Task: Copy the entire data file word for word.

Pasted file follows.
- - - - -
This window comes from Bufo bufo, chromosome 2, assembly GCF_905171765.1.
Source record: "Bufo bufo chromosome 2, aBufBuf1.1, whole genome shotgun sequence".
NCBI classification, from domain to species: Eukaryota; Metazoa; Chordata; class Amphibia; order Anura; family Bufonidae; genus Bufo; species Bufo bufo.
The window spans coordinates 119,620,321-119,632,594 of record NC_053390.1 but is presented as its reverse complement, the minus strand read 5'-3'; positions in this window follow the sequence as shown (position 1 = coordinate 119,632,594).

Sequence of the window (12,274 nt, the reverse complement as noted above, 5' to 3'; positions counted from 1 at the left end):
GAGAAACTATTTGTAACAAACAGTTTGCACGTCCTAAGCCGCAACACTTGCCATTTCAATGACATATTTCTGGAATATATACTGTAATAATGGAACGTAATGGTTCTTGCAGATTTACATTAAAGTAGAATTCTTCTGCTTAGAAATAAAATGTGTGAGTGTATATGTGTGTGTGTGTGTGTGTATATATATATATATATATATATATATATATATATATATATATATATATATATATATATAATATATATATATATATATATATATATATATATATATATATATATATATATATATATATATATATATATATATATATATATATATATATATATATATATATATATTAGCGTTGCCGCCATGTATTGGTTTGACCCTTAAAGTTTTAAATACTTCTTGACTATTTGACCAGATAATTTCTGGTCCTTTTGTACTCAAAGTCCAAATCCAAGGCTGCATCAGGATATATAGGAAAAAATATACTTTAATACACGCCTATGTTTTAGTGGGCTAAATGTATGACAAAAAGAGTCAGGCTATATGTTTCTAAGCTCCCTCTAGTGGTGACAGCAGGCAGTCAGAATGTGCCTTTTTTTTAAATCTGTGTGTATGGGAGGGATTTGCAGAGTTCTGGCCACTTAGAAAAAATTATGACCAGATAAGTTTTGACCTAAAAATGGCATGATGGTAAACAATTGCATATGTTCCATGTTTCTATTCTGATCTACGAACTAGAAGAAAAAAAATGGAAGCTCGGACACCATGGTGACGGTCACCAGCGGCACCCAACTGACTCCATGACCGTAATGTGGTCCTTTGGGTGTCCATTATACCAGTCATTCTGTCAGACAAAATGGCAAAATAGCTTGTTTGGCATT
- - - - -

This window comes from Bufo bufo, chromosome 2, assembly GCF_905171765.1.
Source record: "Bufo bufo chromosome 2, aBufBuf1.1, whole genome shotgun sequence".
NCBI classification, from domain to species: Eukaryota; Metazoa; Chordata; class Amphibia; order Anura; family Bufonidae; genus Bufo; species Bufo bufo.
The window spans coordinates 119,620,321-119,632,594 of record NC_053390.1 but is presented as its reverse complement, the minus strand read 5'-3'; positions in this window follow the sequence as shown (position 1 = coordinate 119,632,594).

Sequence of the window (12,274 nt, the reverse complement as noted above, 5' to 3'; positions counted from 1 at the left end):
GAGAAACTATTTGTAACAAACAGTTTGCACGTCCTAAGCCGCAACACTTGCCATTTCAATGACATATTTCTGGAATATATACTGTAATAATGGAACGTAATGGTTCTTGCAGATTTACATTAAAGTAGAATTCTTCTGCTTAGAAATAAAATGTGTGAGTGTATATGTGTGTGTGTGTGTGTGTATATATATATATATATATATATATATATATATATATATATATATATATATATATATATAATATATATATATATATATATATATATATATATATATATATATATATATATATATATATATATATATATATATATATATATATATATATATATATATATATATATTAGCGTTGCCGCCATGTATTGGTTTGACCCTTAAAGTTTTAAATACTTCTTGACTATTTGACCAGATAATTTCTGGTCCTTTTGTACTCAAAGTCCAAATCCAAGGCTGCATCAGGATATATAGGAAAAAATATACTTTAATACACGCCTATGTTTTAGTGGGCTAAATGTATGACAAAAAGAGTCAGGCTATATGTTTCTAAGCTCCCTCTAGTGGTGACAGCAGGCAGTCAGAATGTGCCTTTTTTTTAAATCTGTGTGTATGGGAGGGATTTGCAGAGTTCTGGCCACTTAGAAAAAATTATGACCAGATAAGTTTTGACCTAAAAATGGCATGATGGTAAACAATTGCATATGTTCCATGTTTCTATTCTGATCTACGAACTAGAAGAAAAAAAATGGAAGCTCGGACACCATGGTGACGGTCACCAGCGGCACCCAACTGACTCCATGACCGTAATGTGGTCCTTTGGGTGTCCATTATACCAGTCATTCTGTCAGACAAAATGGCAAAATAGCTTGTTTGGCATT